Council unsatisfied with railway’s response to concerns

PUSLINCH – Over the past year, many Puslinch residents have grown frustrated with how the Guelph Junction Railway (GJR) has been operating in their community.

Specifically, they’ve become frustrated with changes to the train’s hours of operation and the use of horns late at night.

The Concerned Citizens of Puslinch formed a train committee consisting of five members; over 35 families in the area have also joined the cause to address their concerns.

The committee has raised seven core issues:

– the Arkell siding location;

– the Arkell siding loading noise;

– whistling of the trains;

– the train’s hours of operation;

– the cargo being shipped on the trains;

– whether Puslinch Township could be held liable in lawsuits involving the GJR; and

– a request for removal of railway ties.

However, recently these residents have focused on the train’s hours of operation, and its use of “horn blasting,” particularly at late hours of the night.

The train uses its much quieter engine bell at crossings within the City of Guelph, while it uses a much louder horn while crossing through Puslinch during late hours.

The City of Guelph has enacted bylaws that prohibit whistle blowing within the city, meaning the trains slow down at train crossings to a much slower speed while in Guelph, allowing them to use the quieter engine bell. Without a similar agreement in Puslinch, the trains still use their horn and don’t slow down nearly as much as they do while passing through Guelph.

Many Puslinch residents say it would be safer and more comfortable for everyone if the train would cross through Puslinch at a slower speed and without blasting its horn.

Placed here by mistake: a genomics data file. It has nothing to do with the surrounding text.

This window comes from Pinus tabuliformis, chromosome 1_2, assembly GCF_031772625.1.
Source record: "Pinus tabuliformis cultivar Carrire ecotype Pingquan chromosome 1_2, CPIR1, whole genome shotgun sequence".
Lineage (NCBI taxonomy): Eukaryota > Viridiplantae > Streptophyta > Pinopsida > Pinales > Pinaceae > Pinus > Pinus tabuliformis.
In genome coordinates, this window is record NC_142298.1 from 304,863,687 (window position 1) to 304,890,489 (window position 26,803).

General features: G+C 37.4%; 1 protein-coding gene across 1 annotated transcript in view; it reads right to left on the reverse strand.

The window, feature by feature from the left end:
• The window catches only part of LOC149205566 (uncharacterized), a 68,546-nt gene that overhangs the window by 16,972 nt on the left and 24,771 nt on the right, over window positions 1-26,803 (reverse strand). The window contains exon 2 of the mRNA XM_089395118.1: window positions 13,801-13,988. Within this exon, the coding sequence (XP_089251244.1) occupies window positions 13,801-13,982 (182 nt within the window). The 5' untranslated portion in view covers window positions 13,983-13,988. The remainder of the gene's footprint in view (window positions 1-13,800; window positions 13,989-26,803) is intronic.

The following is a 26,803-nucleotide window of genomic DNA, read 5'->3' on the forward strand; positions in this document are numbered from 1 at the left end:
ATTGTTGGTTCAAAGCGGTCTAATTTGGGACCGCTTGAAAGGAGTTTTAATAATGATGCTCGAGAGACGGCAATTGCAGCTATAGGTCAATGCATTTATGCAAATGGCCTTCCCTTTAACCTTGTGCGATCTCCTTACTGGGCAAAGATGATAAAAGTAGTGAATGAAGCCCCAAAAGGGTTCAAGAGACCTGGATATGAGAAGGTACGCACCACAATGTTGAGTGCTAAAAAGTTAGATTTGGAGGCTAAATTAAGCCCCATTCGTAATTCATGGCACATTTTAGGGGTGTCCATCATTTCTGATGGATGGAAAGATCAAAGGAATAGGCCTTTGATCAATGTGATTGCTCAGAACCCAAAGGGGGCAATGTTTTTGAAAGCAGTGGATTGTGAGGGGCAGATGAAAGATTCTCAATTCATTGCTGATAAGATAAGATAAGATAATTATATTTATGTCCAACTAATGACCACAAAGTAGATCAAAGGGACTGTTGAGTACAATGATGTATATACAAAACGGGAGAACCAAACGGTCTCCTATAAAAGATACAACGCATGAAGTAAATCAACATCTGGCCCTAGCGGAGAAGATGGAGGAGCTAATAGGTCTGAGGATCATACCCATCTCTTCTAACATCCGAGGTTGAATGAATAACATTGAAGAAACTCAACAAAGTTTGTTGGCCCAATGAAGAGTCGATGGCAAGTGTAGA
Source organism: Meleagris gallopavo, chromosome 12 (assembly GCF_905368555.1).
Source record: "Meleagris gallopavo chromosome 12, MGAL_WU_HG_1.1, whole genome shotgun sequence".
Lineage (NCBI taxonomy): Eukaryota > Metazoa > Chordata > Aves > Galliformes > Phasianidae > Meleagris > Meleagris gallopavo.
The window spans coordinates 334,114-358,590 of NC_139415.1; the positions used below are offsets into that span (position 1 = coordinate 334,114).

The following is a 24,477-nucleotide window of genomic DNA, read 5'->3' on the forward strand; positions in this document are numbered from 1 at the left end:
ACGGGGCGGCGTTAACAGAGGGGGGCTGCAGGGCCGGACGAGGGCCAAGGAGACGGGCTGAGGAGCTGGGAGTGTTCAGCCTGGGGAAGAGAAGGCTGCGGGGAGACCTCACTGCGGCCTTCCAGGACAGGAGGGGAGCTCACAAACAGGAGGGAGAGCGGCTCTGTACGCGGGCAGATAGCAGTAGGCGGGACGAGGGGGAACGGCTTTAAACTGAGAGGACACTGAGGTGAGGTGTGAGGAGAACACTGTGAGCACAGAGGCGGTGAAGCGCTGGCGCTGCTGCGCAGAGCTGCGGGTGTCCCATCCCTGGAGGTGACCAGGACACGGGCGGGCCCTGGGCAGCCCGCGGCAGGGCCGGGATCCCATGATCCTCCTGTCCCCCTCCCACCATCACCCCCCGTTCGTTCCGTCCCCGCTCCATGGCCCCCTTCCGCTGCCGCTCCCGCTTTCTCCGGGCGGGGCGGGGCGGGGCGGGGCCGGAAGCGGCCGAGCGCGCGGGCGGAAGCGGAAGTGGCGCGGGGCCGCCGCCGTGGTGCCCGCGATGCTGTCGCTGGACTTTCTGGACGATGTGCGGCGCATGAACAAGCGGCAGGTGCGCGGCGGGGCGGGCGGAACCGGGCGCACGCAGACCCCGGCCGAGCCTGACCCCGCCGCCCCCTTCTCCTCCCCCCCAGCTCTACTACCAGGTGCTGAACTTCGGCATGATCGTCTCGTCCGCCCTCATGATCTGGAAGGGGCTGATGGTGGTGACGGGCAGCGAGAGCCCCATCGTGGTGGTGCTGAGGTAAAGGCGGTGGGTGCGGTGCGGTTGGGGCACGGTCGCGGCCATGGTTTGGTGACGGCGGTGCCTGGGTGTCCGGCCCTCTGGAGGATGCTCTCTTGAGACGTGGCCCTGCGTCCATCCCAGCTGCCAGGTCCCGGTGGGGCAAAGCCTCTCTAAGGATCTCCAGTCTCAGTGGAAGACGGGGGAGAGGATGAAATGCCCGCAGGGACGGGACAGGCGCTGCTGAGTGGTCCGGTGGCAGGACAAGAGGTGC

No final decisions have been made yet as the township, GJR and the city continue their discussions.

In a report to council, GJR answered some of the township’s questions.

The railway will be conducting a sounding vibration study and using alternate methods to unload.

Township staff’s report says the railway has indicated that the following steps have been taken regarding the concerns the township raised:

– installation of motion sensors at the Arkell Road crossing;

– working with PDI Bulk Guelph to resolve humming noise by the end of June;

– hiring a consultant to monitor noise/vibration levels resulting from unloading operations;

– adjusted hours of operation (two hour earlier start time for evening shift) to reduce operations after midnight; and

– continued efforts to remove old rail ties when possible.

council has not been particularly satisfied with the progress made so far, as some of the key points the train committee have raised do not seem to have been addressed to their liking.

Puslinch CAO Glenn Schwendinger said talks between the township and the railway have “definitely been a work in progress,” but believes meetings have been productive to this point.

Additional meetings are scheduled in the near future.

Council received the update for information and township staff have been directed to report back to council upon receipt of further information provided by GJR.